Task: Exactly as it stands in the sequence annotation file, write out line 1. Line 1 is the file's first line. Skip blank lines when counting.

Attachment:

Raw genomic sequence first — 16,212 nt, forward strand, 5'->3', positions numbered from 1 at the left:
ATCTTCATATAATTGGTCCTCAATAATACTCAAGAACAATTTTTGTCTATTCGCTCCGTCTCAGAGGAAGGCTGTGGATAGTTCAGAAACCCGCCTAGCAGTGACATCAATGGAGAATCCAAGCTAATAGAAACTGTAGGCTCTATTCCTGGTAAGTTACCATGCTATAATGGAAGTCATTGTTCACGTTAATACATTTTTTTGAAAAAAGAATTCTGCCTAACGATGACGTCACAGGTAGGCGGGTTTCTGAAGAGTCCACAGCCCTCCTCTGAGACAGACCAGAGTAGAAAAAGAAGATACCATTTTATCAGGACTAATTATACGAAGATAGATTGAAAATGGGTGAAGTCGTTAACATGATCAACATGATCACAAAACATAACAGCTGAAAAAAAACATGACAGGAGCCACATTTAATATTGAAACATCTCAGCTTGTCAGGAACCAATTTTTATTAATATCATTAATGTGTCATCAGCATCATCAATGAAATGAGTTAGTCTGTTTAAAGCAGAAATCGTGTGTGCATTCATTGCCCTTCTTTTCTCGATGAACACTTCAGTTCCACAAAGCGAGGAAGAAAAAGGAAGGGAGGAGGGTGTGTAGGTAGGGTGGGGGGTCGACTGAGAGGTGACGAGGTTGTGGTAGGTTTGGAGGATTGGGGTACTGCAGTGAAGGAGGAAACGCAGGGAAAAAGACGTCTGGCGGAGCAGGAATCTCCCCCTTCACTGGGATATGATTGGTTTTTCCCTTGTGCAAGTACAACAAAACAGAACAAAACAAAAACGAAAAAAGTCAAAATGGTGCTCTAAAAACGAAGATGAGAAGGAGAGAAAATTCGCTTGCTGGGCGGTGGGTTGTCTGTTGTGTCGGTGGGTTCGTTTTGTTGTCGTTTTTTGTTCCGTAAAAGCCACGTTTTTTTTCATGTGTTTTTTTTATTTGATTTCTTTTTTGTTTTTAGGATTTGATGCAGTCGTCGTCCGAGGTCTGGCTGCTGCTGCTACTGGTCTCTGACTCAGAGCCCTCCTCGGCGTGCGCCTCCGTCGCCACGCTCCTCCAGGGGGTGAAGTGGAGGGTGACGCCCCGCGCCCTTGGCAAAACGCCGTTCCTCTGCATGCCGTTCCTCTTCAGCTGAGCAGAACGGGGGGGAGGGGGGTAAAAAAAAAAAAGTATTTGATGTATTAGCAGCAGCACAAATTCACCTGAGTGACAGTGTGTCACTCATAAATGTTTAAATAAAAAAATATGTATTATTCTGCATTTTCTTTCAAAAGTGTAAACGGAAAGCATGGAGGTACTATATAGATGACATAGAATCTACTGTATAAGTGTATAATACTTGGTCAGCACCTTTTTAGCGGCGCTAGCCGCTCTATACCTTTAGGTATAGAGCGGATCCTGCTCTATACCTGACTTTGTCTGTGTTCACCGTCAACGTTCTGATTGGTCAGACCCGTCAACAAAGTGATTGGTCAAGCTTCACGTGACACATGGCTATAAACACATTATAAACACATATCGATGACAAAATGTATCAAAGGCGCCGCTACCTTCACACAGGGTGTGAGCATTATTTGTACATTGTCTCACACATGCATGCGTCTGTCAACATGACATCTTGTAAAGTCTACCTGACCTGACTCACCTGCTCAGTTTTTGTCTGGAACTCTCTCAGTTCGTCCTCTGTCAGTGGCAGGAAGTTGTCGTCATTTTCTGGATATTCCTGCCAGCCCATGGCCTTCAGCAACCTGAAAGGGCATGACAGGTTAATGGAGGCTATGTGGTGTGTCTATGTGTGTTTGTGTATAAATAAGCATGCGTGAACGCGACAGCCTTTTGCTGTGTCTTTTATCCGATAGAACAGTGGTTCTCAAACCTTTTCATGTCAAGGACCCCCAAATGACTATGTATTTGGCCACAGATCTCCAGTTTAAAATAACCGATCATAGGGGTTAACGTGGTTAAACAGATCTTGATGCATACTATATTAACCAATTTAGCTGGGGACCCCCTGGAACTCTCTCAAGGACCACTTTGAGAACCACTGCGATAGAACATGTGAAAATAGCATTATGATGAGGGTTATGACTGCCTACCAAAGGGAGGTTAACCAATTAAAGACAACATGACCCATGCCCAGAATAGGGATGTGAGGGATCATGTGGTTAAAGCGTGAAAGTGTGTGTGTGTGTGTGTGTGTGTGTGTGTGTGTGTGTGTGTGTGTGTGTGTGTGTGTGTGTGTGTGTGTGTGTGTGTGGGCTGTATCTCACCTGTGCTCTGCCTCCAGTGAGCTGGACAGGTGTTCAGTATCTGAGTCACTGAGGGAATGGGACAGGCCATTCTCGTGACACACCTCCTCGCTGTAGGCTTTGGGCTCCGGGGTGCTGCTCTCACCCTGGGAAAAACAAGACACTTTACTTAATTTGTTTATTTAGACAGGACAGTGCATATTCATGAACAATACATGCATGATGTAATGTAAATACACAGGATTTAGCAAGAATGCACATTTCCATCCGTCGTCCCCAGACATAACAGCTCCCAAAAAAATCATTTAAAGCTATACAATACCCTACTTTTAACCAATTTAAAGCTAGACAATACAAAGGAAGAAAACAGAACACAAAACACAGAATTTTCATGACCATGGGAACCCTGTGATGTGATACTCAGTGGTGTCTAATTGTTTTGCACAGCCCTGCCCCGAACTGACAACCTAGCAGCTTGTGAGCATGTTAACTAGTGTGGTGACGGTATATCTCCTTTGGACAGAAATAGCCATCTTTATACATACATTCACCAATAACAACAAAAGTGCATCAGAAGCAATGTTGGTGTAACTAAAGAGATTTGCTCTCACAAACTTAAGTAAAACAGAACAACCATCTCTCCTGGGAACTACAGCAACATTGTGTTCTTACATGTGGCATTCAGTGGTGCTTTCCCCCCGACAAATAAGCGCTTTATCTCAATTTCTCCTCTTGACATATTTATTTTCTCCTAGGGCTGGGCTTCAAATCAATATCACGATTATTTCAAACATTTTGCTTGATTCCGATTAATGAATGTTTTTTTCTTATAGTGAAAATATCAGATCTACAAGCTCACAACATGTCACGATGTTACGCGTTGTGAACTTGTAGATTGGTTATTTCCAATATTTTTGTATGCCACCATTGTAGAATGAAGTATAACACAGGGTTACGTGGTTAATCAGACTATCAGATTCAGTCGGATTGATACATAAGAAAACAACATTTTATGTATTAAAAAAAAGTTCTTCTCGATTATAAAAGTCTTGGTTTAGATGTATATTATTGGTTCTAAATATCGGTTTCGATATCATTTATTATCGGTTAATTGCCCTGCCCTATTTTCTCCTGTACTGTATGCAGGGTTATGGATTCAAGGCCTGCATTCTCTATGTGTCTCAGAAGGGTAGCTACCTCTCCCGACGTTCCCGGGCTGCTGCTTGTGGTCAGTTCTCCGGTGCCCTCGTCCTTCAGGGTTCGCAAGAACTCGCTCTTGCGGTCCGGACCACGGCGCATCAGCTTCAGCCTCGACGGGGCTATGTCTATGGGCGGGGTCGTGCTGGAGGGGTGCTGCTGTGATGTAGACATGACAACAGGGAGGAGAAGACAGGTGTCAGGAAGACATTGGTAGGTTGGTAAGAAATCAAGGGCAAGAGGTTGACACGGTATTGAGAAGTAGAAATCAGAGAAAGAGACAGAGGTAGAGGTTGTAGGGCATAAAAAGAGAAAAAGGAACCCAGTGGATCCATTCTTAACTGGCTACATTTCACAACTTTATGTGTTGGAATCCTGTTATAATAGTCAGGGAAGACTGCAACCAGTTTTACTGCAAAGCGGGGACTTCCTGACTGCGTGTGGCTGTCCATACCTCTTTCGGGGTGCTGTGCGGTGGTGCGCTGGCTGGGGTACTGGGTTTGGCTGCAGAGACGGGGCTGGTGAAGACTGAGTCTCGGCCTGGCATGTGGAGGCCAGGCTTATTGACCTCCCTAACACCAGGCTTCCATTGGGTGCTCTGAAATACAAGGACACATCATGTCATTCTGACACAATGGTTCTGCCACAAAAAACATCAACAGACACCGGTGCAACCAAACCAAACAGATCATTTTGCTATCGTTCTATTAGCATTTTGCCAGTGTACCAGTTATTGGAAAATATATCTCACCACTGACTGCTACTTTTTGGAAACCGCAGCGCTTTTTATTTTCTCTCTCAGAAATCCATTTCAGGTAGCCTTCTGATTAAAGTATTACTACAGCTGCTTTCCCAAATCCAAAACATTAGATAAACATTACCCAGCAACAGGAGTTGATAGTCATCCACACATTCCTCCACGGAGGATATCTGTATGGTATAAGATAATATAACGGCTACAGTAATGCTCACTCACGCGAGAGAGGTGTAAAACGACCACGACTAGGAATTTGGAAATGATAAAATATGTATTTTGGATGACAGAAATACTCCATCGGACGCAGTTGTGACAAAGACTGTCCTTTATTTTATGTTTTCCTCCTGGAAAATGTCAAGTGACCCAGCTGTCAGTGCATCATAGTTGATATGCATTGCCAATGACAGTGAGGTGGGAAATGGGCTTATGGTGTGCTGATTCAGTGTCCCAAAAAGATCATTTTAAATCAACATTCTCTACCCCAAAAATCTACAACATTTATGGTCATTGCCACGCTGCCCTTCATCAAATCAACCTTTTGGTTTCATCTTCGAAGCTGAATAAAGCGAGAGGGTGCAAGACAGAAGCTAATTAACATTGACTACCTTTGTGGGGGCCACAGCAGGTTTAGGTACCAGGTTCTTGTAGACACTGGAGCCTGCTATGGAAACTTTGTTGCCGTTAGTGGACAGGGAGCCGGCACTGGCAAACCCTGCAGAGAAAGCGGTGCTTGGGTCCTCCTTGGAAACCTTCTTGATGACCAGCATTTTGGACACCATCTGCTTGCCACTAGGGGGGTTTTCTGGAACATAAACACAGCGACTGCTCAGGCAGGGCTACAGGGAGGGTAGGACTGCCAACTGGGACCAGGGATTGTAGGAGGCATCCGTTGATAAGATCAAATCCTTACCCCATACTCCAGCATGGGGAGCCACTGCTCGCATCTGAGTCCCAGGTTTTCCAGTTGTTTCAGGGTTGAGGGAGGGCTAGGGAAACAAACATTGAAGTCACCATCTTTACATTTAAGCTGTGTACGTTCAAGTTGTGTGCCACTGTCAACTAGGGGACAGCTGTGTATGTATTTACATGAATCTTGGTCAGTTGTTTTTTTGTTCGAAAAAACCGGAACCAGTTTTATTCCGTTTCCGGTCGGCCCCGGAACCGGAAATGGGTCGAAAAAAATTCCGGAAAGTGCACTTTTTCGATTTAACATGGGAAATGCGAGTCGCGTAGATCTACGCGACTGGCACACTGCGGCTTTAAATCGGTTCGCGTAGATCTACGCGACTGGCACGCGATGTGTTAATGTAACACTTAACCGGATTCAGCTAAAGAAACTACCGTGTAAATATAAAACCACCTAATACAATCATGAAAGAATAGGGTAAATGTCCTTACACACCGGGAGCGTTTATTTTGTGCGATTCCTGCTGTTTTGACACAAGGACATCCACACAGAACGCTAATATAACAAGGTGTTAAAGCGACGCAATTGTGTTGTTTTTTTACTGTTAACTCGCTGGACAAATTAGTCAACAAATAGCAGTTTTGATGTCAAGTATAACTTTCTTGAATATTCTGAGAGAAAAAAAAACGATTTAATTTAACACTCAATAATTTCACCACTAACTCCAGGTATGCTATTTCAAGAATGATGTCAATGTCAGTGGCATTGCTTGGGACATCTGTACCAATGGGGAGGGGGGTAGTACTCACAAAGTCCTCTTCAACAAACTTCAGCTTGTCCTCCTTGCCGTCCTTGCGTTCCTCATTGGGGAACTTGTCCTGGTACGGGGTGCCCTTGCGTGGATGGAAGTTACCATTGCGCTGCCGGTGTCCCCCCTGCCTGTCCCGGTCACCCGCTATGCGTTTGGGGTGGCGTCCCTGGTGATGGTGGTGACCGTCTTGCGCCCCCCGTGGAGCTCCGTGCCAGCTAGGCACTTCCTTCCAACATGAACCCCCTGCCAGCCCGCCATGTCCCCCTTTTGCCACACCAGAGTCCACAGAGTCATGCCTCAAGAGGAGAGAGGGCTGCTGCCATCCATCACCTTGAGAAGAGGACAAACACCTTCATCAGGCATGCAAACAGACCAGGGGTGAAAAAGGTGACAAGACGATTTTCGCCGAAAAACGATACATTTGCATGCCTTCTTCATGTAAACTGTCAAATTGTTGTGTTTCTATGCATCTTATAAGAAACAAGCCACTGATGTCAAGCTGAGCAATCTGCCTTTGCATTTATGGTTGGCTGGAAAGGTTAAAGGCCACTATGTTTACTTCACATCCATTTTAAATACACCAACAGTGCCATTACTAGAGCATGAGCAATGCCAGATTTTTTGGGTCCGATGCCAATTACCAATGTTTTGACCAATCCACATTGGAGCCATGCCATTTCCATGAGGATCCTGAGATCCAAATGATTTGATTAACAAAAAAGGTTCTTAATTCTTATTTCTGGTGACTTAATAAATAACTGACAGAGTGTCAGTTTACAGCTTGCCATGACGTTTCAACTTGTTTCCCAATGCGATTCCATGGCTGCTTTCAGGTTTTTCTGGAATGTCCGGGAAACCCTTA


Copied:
Raw genomic sequence first — 16,212 nt, forward strand, 5'->3', positions numbered from 1 at the left: